How we do it?
It’s all about the music. Creating this level of experience isn’t easy; it isn’t just a matter of putting speakers in the doors and turning up the volume. That’s why Dynaudio has a dedicated team of research engineers for our automotive collaborations.
We've developed a new range of speaker drivers especially for the automotive market. They’re still made from our proprietary MSP (Magnesium Silicate Polymer) material, but they’re optimised for in-car use rather than for the home or studio. They, the baskets they sit in and the electronics that power them have all been developed for use in cramped, hostile environments such as car doors, pillars, rear compartments, wheel arches and the like.
Our engineers have become really rather good at it, too. We’ve developed sophisticated DSP (digital signal-processing) technology to help: it has settings for you to tune your system to your preference: Authentic (for the unaltered experience); Dynamic (for recreating the power and punch of driving rock or pop); Soft (for low-resolution broadcasts or recordings); and Speech (designed for voices – whether that’s the news, audiobooks or hands-free phone calls).
And, crucially, it takes into account the fact that you aren’t sitting in an ideal position, like you might be at home. We map how every curve and surface inside the car reflects sound, and then delay the signal to each speaker to match the distance to their position. That means you’ll hear them as you would if you were in the ideal central position at home.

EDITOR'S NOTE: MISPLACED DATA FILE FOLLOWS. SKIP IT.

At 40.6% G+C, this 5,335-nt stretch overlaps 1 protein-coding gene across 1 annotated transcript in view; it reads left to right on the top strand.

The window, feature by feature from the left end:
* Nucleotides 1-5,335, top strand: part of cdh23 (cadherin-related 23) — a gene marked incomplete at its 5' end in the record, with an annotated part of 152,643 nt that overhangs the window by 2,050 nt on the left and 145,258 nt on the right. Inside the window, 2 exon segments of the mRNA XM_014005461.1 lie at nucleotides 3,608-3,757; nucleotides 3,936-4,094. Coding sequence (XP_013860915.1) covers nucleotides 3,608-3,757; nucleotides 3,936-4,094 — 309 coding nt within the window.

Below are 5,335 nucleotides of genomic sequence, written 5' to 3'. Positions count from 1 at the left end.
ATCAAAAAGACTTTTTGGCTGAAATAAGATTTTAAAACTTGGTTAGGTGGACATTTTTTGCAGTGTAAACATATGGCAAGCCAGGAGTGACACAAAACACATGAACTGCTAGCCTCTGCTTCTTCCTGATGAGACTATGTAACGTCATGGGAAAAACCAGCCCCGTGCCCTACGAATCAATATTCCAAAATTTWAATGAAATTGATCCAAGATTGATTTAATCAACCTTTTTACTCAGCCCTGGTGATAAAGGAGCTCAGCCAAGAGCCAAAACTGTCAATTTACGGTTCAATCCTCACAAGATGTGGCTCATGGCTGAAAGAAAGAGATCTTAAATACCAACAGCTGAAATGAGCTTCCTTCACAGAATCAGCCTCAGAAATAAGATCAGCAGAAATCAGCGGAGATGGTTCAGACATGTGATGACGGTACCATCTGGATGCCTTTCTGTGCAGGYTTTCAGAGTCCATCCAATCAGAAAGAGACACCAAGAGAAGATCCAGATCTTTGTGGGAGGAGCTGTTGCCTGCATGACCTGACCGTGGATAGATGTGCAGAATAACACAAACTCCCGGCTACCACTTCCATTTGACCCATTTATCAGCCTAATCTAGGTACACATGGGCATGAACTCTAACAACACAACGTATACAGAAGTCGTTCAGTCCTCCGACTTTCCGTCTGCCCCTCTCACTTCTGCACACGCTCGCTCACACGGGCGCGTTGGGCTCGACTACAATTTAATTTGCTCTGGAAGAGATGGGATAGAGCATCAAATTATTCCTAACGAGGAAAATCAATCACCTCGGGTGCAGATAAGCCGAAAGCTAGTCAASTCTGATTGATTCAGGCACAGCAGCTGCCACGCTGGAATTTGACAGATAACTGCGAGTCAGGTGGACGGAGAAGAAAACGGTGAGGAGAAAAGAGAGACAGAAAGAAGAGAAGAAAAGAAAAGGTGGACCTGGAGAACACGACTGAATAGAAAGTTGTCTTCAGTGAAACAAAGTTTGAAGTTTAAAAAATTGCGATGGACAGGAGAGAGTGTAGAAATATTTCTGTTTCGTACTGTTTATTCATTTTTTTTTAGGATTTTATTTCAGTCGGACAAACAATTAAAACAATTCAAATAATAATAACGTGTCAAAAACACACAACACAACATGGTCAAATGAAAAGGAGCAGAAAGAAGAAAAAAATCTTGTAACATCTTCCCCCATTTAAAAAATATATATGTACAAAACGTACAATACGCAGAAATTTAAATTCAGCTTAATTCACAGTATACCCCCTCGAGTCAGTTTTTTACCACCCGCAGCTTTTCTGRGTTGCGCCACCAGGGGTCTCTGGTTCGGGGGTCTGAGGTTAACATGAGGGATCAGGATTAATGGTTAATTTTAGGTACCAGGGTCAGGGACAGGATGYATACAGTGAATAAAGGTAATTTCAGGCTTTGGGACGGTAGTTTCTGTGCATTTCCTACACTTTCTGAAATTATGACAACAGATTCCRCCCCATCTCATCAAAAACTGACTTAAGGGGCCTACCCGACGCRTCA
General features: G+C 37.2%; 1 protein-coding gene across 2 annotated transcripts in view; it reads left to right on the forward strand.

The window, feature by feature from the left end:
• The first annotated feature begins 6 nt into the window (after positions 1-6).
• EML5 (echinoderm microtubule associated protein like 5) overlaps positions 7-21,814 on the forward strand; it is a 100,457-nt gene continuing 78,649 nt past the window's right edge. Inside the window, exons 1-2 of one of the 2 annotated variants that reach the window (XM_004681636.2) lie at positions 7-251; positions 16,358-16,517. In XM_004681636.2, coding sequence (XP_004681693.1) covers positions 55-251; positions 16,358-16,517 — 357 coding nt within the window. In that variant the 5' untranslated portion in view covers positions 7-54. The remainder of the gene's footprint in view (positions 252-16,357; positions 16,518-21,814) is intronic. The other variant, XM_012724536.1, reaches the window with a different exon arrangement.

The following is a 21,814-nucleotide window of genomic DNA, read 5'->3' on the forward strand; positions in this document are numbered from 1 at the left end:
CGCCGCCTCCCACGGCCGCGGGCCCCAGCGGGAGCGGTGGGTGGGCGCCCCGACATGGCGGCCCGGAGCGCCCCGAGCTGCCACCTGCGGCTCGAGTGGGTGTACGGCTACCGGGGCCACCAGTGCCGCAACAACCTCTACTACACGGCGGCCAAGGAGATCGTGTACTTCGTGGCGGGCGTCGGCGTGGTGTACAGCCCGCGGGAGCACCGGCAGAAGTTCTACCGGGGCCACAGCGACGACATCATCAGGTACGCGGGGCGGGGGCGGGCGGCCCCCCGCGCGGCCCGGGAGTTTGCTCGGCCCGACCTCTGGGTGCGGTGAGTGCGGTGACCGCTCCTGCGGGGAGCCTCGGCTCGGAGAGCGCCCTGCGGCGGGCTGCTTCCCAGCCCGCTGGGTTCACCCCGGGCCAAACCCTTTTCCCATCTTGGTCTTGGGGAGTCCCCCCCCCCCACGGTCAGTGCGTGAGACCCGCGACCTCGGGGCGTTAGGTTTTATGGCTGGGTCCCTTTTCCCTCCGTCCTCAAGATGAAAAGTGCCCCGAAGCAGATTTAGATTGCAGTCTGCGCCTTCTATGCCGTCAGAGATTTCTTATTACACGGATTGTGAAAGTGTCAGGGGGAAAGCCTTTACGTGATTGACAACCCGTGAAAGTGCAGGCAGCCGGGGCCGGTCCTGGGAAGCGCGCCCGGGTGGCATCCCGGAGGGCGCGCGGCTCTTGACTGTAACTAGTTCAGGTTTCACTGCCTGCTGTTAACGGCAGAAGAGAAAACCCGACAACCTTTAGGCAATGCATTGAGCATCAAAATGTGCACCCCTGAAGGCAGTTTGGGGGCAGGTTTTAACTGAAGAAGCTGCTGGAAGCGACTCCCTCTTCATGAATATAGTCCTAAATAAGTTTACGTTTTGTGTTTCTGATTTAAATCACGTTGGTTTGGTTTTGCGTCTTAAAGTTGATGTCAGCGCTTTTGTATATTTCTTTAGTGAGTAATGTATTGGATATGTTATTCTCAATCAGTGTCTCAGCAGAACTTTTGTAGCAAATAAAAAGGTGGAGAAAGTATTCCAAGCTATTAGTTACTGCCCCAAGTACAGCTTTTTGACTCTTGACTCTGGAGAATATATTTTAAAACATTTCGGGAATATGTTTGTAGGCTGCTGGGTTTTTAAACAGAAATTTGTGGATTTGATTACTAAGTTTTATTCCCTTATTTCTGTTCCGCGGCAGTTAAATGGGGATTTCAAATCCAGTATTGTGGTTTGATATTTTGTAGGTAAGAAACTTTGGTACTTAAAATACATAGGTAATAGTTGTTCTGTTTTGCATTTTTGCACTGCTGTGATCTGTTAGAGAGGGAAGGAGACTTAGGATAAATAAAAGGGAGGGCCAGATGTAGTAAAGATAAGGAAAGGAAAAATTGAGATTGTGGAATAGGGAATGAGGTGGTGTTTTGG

Every millimetre – every fraction of a millimetre – of our in-car systems is meticulously built, optimised and researched to produce the very best.
We leave nothing to chance
Our team works hand-in-hand with our automotive partners friends at Volkswagen to work on speaker placement – a process that starts at the very beginning, when the a new model is still on the drawing board.
And because we know the car in such intimate detail, it means we know all the variables. Every surface. Every reflection. Every distance from every point to every other point. We know how many people could be sitting in the car, and we know what they might be wearing.
That’s an absolutely vast amount of data. You might think that would present a nightmare for our engineers – but it actually helps. The size of the space never changes; the hard surfaces are always hard, and the soft ones always soft; the position of the speakers never changes; the sources are always the same. They know the kinds of temperature variations they’ll be dealing with, the level of noise outside the car as it moves, the type of vibrations it’ll be subjected to, even which parts are likely to get wet if you open the doors when it’s raining.
And if they can plan for the variable human aspect, and make every situation sound equally precise, controlled – and entertaining – they’ve done the difficult bit.